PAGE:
In a web application that has a significant ajax component, where is the best place for the client-side concurrency responsibility to lie?

We're trying to use MVC on both the server application (LAMP stack) and the client application (ajax, mostly jQuery and unobtrusive js).

On the server-side, our model throws an exception if it finds a concurrency conflict that it can't solve on it's own. Essentially, the model tracks a revision number and date/user of creation and update. If the object being saved is out of date (older revision than in the data store), it attempts a merge. If it fails, the controller handles the exception and initiates some kind of resolution workflow.

The issue is with the client application; since ajax runs requests asynchronously, the model doesn't necessarily have the latest version of the data, but only the controller would know that--it is responsible for handling the queue/polling. The original idea was to pass all the updates fetched from the server directly to the javascript models for handling the concurrency--problem being that the lack of exceptions in javascript limits us to making flow-control decisions in the model that way.

Is it a bad idea to move the merging/model-conflict-resolution into the javascript controller? Is there a better way to handle this without the controller getting to far into model land?

Flow of the page:

  1. User loads page(ajax application) with initial models--the models are numerous and have many attributes.
  2. Page polls server for updates every 10-15 seconds--this is for auto-save and getting updates from other users.
  3. User edits models.
  4. Any conflicts that arise after initial entry are resolved when the user clicks the "save" button at the bottom of the page.
  • "The idea was to pass all the updates directly to the models for handling the concurrency, except that the lack of exceptions in javascript limits us to making flow-control decisions in the model that way." - this is not clear to me.
    – psr
    Commented Aug 30, 2011 at 0:40
  • @psr: is that a little more clear? It's a bit complicated, so I'm omitting a lot of details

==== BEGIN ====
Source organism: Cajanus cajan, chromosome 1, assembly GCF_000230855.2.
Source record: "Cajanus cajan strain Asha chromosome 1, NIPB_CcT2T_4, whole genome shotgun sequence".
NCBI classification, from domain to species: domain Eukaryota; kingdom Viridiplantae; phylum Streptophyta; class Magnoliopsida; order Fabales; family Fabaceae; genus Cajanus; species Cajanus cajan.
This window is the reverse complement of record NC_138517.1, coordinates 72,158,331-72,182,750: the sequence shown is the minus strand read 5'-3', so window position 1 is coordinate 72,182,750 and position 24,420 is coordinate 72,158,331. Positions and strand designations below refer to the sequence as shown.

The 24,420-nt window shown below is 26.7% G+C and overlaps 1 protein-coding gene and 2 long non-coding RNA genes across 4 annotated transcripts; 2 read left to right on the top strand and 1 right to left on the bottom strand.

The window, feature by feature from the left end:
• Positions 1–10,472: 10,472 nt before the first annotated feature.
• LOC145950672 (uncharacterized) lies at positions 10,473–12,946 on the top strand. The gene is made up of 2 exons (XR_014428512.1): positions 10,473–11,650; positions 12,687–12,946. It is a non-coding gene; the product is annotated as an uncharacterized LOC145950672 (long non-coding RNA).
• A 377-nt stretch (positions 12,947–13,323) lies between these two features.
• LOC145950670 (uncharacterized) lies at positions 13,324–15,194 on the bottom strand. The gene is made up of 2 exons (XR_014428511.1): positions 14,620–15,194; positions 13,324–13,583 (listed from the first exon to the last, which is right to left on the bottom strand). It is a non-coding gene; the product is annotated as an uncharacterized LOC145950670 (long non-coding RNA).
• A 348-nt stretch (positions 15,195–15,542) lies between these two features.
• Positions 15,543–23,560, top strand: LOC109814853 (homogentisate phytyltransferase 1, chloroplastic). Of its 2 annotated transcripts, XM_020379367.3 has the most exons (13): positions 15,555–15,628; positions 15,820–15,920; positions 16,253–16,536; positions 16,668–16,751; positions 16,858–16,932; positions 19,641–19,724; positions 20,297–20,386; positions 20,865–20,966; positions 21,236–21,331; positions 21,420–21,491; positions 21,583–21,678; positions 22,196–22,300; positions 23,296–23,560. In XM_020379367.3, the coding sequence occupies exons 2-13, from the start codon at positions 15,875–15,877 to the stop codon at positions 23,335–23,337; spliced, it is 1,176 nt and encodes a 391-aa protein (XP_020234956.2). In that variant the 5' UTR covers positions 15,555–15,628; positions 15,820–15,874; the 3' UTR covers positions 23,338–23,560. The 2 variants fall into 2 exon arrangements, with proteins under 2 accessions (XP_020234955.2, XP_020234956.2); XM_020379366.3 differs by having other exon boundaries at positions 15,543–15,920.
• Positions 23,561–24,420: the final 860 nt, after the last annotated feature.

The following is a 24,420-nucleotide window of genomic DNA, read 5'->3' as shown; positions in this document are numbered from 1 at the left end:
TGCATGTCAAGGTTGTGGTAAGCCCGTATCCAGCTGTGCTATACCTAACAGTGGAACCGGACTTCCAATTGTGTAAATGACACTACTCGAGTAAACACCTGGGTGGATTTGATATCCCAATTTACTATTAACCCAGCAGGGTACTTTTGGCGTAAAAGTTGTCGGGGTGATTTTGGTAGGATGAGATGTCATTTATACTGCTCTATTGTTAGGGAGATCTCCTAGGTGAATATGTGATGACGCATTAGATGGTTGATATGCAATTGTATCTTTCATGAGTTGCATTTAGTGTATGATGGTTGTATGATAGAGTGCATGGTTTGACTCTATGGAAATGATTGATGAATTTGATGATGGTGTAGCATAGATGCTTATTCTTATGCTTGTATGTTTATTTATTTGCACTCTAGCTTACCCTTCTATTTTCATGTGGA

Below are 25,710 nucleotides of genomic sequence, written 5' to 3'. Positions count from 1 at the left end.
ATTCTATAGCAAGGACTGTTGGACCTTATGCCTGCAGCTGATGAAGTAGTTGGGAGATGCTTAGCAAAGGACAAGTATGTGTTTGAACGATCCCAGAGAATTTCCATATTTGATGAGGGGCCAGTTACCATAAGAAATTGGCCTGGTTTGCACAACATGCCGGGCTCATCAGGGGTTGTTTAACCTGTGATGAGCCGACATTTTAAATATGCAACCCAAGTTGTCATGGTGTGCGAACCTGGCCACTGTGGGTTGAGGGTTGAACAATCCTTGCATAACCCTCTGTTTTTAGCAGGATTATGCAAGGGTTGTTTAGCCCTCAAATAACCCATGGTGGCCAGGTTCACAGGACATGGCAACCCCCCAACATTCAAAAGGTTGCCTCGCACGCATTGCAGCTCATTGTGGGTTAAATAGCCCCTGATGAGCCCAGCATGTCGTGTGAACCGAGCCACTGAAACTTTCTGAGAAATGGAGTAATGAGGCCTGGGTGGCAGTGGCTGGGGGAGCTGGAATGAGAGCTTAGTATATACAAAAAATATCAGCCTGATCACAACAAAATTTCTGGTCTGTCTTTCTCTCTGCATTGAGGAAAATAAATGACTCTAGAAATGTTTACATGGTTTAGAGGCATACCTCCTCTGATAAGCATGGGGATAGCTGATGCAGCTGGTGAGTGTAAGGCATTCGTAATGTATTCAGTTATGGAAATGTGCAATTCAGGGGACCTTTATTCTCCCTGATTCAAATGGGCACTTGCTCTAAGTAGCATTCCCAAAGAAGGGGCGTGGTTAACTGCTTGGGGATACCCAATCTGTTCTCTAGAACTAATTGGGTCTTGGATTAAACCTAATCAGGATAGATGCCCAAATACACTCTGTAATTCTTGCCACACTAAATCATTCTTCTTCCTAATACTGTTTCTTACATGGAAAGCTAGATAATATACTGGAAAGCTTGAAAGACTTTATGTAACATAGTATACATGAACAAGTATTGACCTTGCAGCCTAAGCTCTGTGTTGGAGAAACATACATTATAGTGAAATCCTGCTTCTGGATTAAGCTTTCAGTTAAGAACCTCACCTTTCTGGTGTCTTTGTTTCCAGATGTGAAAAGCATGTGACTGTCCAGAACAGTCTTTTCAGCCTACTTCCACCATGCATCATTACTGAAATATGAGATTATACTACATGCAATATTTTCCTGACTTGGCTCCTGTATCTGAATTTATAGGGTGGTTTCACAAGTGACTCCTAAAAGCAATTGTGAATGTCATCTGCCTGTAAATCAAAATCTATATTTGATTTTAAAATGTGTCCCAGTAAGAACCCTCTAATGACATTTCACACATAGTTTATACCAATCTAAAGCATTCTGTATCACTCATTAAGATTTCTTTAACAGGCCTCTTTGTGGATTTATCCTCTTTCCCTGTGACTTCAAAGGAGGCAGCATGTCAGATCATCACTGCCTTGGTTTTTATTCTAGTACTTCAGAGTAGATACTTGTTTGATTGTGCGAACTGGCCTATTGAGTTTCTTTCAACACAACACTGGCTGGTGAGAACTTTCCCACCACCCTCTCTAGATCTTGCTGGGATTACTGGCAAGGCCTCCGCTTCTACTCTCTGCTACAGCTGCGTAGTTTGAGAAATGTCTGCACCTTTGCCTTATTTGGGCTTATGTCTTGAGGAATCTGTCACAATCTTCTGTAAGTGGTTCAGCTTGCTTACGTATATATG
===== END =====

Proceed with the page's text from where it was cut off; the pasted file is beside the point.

– Bryan Agee
    Commented Aug 30, 2011 at 1:43
  • It's not clear on what kind of MVC you are using for client side. Is it JavascriptMVC? Commented Aug 30, 2011 at 1:58
  • I wasn't using a client-side framework, just coding in the MVC paradigm (at least attempting to)
    – Bryan Agee
    Commented Aug 30, 2011 at 2:16
  • Still not sure what that sentence means. Why exactly is the lack of exceptions preventing you from doing (not fully sure what you are doing in regard to that sentence specifically). And why won't error callback functions work for you? I really think the answer is likely to depend on understanding these things.
    – psr
    Commented Aug 30, 2011 at 3:15

1 Answer 1


Not entirely clear on what you are doing. But here is what I am assuming, you are writing some kind of application with large number of users updating same values(like price of a stock) and you want to use MVC on the client stack(JS) to create an desktop application like feel.

Having concurrency control in the controller seems right. If it was me I would write the controller as a bunch of classes(functions) with extensive support for call back. If there was successful, call this, if it failed call this.

Then in the View, Ill call the controller functions with right call back functions.

Even though this will work, I feel the architecture is too complicated. Either keep the server as a model only communication(acquire lock on edit, update on save, release lock on success) or move everything to server and use JQuery ajax to just do all the work.

  • This matches my experience. The controller works best as the place to handle concurrency, and the architecture does sound overly complicated. Replicating the model on both the client and the server side, and trying to keep them in synch, sounds like over-kill. Commented Aug 30, 2011 at 6:53

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